Art Star Returns to Houston, Triumphant
Leon casino, “I wanted to recreate the awe and wonder that I saw on the faces of the tourists at the palace,” Agha says, “to evoke the sublime.”
Agha, who lived in Houston from 2005-2008 as an artist in residence at the Houston Center For Contemporary Craft while teaching at HCC, took pieces of the geometric patterns she observed at the palace and remixed them — a lattice pattern from floor tiles, a curving corner pattern from a door — rearranged them into a square pattern that is drawn entirely and exclusively from appropriated patterns but is unique and singular unto itself. This particular pattern, this intersection, exists only in this piece. The pattern was then laser cut in wood and used to form the six faces of a cube, which is suspended from the ceiling with a lightbulb in the center, casting shadows of the patterns on the gallery walls, floor, and ceiling.
The effect of this ornate black cube defying gravity — its weight captivating visitors’ attention, mouths agape, its gravitational pull propelling audiences into a centrifugal orbit like the Kaaba in Mecca, bathing them in light and shadow — is indeed sublime. So much so that some concerned whack job visitors in Grand Rapids, MI, where the piece was first shown upon winning both the juried and the public grand prizes in the 2014 ArtPrize, accused her of trying to convert Christians to Islam.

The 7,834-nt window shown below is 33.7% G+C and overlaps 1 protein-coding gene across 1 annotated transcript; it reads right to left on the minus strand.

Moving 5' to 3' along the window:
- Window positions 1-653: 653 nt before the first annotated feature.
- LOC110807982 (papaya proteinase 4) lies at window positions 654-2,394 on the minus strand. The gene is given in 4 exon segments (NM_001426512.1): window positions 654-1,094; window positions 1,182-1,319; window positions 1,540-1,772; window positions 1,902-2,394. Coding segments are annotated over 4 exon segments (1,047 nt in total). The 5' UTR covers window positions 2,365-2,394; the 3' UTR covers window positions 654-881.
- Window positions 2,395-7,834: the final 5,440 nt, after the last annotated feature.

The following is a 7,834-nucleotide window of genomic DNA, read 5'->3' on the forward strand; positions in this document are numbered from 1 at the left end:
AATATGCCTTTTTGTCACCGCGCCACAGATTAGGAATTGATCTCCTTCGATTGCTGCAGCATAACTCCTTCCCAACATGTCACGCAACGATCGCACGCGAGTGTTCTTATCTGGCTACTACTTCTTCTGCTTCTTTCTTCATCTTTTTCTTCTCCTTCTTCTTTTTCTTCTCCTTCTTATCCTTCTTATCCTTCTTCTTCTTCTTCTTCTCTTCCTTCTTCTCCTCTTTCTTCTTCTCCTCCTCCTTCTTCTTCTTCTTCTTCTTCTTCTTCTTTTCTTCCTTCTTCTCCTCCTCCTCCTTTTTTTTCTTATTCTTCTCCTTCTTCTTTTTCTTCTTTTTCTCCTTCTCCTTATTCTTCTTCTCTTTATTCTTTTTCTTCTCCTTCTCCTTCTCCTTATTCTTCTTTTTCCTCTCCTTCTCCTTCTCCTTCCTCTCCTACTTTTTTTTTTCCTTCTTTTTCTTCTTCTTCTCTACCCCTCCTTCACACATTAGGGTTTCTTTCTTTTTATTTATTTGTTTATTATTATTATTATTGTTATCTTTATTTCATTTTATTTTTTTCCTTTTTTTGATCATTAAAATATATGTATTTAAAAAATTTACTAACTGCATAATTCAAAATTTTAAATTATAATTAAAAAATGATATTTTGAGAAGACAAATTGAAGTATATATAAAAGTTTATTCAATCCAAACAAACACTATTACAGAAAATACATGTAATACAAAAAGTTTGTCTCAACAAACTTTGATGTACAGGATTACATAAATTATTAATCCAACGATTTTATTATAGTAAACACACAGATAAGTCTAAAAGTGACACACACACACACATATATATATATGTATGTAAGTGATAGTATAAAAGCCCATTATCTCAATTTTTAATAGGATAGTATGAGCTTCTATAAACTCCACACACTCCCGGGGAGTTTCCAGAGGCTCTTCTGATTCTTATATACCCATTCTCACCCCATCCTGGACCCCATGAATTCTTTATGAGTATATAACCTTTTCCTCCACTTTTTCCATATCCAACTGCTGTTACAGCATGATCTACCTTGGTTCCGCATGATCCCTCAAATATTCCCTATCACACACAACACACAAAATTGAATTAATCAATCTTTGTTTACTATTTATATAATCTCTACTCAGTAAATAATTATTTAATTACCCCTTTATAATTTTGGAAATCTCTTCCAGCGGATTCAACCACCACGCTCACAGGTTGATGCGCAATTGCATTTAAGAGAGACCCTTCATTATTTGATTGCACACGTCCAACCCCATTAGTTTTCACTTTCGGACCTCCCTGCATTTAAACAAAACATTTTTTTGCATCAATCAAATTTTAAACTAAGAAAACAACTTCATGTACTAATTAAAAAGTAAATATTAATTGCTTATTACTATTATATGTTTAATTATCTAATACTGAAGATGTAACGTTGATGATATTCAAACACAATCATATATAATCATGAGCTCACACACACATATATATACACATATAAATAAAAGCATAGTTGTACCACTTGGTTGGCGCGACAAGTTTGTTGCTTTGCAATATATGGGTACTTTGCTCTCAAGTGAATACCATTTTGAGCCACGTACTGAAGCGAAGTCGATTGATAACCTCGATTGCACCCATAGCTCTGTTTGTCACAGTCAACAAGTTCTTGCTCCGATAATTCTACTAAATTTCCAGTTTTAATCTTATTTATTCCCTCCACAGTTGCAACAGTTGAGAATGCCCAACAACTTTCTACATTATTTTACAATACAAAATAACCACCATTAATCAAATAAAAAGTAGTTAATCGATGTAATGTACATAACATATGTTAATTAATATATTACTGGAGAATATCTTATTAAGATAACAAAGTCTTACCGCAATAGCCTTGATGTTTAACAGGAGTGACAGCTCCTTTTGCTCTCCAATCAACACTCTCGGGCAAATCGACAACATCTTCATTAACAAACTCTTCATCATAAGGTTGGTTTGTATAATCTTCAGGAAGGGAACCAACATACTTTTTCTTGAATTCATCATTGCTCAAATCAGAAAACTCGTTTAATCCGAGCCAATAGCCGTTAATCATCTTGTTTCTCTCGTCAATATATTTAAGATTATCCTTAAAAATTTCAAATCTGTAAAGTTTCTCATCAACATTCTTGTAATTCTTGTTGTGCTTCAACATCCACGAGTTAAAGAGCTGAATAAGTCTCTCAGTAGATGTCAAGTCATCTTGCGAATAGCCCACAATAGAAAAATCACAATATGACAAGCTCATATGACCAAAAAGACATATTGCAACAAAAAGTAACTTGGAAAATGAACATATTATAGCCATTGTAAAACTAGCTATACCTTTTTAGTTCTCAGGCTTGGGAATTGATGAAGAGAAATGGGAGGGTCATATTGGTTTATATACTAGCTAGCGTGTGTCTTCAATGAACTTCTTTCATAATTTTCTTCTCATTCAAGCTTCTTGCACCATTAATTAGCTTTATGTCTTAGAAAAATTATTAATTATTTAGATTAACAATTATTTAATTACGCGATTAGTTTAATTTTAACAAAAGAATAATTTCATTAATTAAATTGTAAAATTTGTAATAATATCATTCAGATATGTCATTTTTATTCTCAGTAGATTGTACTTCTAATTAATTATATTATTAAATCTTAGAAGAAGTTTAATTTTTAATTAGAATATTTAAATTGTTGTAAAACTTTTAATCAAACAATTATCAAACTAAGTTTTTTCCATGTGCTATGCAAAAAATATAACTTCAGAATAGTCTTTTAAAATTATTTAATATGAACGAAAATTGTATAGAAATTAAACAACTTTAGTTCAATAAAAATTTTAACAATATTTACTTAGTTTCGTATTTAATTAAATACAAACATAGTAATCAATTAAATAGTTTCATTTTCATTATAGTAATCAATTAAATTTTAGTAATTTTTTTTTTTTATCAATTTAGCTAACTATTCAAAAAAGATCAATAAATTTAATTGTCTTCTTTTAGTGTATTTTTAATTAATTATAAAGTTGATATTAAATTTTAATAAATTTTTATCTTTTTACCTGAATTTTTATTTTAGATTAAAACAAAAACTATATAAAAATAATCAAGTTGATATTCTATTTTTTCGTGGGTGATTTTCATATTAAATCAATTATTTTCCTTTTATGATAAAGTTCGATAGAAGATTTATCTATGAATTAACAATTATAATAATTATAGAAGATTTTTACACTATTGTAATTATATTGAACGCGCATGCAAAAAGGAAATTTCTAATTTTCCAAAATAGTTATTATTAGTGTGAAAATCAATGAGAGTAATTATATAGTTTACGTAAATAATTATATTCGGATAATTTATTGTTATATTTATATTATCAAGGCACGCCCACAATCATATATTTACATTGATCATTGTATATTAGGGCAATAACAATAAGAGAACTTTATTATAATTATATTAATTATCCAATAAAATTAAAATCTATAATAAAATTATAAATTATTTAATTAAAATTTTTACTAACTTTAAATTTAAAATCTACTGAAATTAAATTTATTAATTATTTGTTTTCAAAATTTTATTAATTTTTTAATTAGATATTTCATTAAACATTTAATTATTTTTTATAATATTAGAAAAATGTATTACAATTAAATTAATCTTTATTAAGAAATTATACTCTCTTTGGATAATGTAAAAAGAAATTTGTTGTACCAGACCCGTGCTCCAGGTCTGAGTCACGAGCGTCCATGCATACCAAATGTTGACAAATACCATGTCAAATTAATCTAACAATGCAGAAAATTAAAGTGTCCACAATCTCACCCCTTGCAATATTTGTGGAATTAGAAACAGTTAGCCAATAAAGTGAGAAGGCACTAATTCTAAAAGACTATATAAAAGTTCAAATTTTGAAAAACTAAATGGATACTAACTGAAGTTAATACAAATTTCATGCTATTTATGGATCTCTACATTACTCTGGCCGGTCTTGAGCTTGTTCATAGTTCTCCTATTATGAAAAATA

To Agha, the piece is about the dialog between East and West, as well as something about women being kept “inside” and thus excluded from the public sphere. That’s all well and good, but with so many layers, the piece begs the question, what is in fact “inside” and what is “out?”
At the center lies a lightbulb, beyond that lies the space enclosed by the cube, then the cube, itself, then the space enclosed by the gallery walls, and finally the gallery walls, themselves. The elements of light and shadow (not-light) permeate these voids, further complicating any facile reading, and if we go back to the center, the lightbulb itself is a void — a hollow glass enclosure containing a filament vibrating in a way that creates light. And, as Agha herself points out, audiences further activate the space, casting their own shadows — rendered anonymous by the loss of color and texture — two-dimensional silhouettes like those on the walls of Plato’s Cave.
This is one piece that has to be experienced — words can’t do it justice and photos can only capture what you’re missing. And if repetitive patterns on unusual planes in the Rice Gallery space seem familiar, you might be thinking back to the time that Gunila Klingberg covered the floor in a mandala made from local corporate brands and logos.